There’s a very specific camp of indie-rock that Beezewax can be placed into, namely that of acts which are often cited as influential within their field, but rarely seem to have the legs to move beyond that distinction. It’s made all the more blatant given how the Norwegian’s have slotted into that scene, drawing comparisons to Teenage Fanclub and Buffalo Tom, and even collaborating on this very album with members of The Posies and Night Flowers. It would appear above all else that remaining cult favourites is very much Beezewax’s forte, and that can be both a blessing and a curse in very noticeable ways. Yes, there’s already a designated audience for them there – and with over twenty years’ experience, they’ve already cultivated their own at that – but it’s a sound that can also be rather cut-and-dry, leaning a bit more in the direction of older, more tempered indie-rock fans and little else. Of course, tailoring to a certain crowd isn’t a bad thing, but there’s a very real chance that, taking into account the general scene and what Beezewax have delivered in the past, Peace Jazz could fall on deaf ears outside of their own little niche.
Then again, that would imply that there’s no enjoyment to be found in this album at all outside of said niche, and that’s simply not true. If nothing else, Beezewax’s wistfulness and knack for light-dappled jangle-pop melody makes for an album that’s incredibly easy on the ears, especially given that the whole thing runs at a rather brisk pace, but gives itself room for those melodies to build into more filling, sumptuous pieces. Especially when paired with Kenneth Ishak’s consistenly soft vocals and the dreamy guitar swirls that colour tracks like Closer and Two Diamonds, there’s a general pleasantness to this album that makes it difficult to truly hate, if only because there’s really nothing here to hate. This brand of indie-rock is one that’s renowned for being so easy to slip in and out of, and Beezewax’s hazy, summery swaying and frequent nostalgic candour in its writing fits that bill to a T.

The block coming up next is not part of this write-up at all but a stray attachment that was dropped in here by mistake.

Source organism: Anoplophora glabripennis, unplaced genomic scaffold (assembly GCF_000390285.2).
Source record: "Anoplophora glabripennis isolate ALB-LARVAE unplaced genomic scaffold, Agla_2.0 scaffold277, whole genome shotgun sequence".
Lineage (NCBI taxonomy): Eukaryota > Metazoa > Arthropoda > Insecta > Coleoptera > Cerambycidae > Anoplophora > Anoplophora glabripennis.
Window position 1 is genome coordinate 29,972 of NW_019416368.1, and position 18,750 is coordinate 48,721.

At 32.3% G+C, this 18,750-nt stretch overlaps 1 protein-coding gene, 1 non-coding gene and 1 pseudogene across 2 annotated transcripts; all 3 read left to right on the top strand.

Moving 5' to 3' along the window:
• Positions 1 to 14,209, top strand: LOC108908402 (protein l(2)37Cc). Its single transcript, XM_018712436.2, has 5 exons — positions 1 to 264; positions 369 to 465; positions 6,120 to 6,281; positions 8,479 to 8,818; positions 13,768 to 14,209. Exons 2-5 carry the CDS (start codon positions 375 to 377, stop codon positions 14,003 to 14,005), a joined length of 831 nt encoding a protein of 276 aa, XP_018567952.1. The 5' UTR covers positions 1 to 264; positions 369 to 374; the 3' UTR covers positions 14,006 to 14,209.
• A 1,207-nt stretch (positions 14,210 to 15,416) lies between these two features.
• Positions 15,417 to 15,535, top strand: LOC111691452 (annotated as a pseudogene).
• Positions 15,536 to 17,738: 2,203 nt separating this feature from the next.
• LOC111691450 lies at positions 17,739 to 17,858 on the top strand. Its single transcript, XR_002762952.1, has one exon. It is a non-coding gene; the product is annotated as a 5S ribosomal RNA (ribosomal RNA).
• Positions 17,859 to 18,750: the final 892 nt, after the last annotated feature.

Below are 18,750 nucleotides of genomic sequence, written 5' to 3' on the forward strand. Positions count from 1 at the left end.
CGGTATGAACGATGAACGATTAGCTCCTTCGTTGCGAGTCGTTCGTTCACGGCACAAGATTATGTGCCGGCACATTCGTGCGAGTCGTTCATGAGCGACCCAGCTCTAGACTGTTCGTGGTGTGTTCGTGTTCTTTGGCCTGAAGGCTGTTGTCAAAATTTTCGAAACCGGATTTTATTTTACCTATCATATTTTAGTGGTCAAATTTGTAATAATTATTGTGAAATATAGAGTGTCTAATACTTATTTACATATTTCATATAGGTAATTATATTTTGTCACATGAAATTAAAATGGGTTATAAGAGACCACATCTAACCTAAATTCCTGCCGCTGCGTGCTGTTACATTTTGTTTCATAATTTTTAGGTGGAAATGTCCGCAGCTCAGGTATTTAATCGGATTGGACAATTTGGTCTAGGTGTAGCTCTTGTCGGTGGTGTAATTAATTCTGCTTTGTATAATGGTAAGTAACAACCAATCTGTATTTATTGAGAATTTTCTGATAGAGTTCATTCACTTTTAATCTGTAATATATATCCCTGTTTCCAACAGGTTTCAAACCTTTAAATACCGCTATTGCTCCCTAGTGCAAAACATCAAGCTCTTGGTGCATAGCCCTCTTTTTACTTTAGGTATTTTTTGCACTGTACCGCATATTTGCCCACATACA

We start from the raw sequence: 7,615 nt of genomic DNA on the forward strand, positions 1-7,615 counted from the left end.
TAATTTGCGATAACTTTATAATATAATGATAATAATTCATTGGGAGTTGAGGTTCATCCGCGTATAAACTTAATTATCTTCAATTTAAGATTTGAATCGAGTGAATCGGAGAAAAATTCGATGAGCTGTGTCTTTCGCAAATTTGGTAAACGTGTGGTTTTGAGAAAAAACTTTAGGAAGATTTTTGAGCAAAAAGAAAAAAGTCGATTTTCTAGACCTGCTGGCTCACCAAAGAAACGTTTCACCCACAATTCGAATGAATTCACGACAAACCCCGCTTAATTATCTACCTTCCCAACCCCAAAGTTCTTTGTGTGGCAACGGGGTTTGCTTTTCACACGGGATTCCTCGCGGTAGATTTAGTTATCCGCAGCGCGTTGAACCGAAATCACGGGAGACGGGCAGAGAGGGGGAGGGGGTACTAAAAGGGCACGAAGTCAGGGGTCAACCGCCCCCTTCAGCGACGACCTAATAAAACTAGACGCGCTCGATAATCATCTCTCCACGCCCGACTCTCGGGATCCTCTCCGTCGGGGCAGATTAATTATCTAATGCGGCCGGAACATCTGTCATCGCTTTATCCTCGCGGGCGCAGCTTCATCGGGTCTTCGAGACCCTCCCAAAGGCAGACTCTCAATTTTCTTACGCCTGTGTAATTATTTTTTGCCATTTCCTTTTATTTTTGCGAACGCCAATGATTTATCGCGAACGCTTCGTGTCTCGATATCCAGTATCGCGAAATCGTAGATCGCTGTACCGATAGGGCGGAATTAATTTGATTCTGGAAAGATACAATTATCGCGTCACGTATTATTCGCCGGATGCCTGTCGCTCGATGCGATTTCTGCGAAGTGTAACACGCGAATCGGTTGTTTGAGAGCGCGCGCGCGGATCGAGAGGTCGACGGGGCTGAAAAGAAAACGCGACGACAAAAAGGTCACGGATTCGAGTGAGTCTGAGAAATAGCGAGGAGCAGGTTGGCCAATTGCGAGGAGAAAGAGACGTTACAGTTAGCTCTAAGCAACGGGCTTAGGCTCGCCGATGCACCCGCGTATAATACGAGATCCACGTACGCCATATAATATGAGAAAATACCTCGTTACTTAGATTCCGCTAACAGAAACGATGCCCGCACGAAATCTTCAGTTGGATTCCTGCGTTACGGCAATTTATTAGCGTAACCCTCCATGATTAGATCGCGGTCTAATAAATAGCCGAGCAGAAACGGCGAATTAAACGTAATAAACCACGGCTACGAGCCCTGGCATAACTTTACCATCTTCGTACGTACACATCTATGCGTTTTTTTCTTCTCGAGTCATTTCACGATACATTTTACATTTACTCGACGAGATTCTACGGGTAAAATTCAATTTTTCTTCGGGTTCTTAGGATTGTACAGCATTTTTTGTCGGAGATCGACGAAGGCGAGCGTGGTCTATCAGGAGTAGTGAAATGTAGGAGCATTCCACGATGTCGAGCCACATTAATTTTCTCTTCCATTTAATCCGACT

But there’s also the other side of that particular coin, namely in discerning how pleasant and tranquil something can be before it tips into being outright boring, and Beezewax tend to teeter rather precariously on that line. To their credit, it’s good that they’re able to frame their mid-paced inoffensiveness as a feature rather than a flaw, but when that means that the general slowdown that occurs is a conscious decision, it’s hard not to take umbrage at the fact that this all can feel like background music a good deal of the time. It’s certainly pleasant background music, but between how blurred and low-key everything from the instrumentation and vocals to the production is, and how there’s nothing that has a particularly distinct guitar line or lyrical lead, Peace Jazz’s comfort in simply drifting by can come across as something of a cop-out. There’s definitely a place for music like this, but Beezewax seemingly go out of their way in the placidity, and that doesn’t make for a tremendously compelling listen.
Of course, the bigger picture would suggest that Beezewax’s fans know what to expect of them at this point, and in that case, Peace Jazz is fine. As something to stick on and chill out to, this sort of dreamy, uncomplicated fare is ideal, but it falls apart when put under much more scrutiny, and that’s a breaking point that should have ultimately been moved past. Again, it’s hard to argue with how nice this album is, but words like ‘nice’ and ‘pleasant’ are never used up with the best albums in the world, and that feels like an underlining factor when making the final judgement about this album. It’s worth a listen, sure, but mileage will depend on how much attention you really want to give it.
For fans of: Buffalo Tom, Teenage Fanclub, Superchunk
Words by Luke Nuttall
‘Peace Jazz’ by Beezewax is released on 3rd May on Sellout! Music.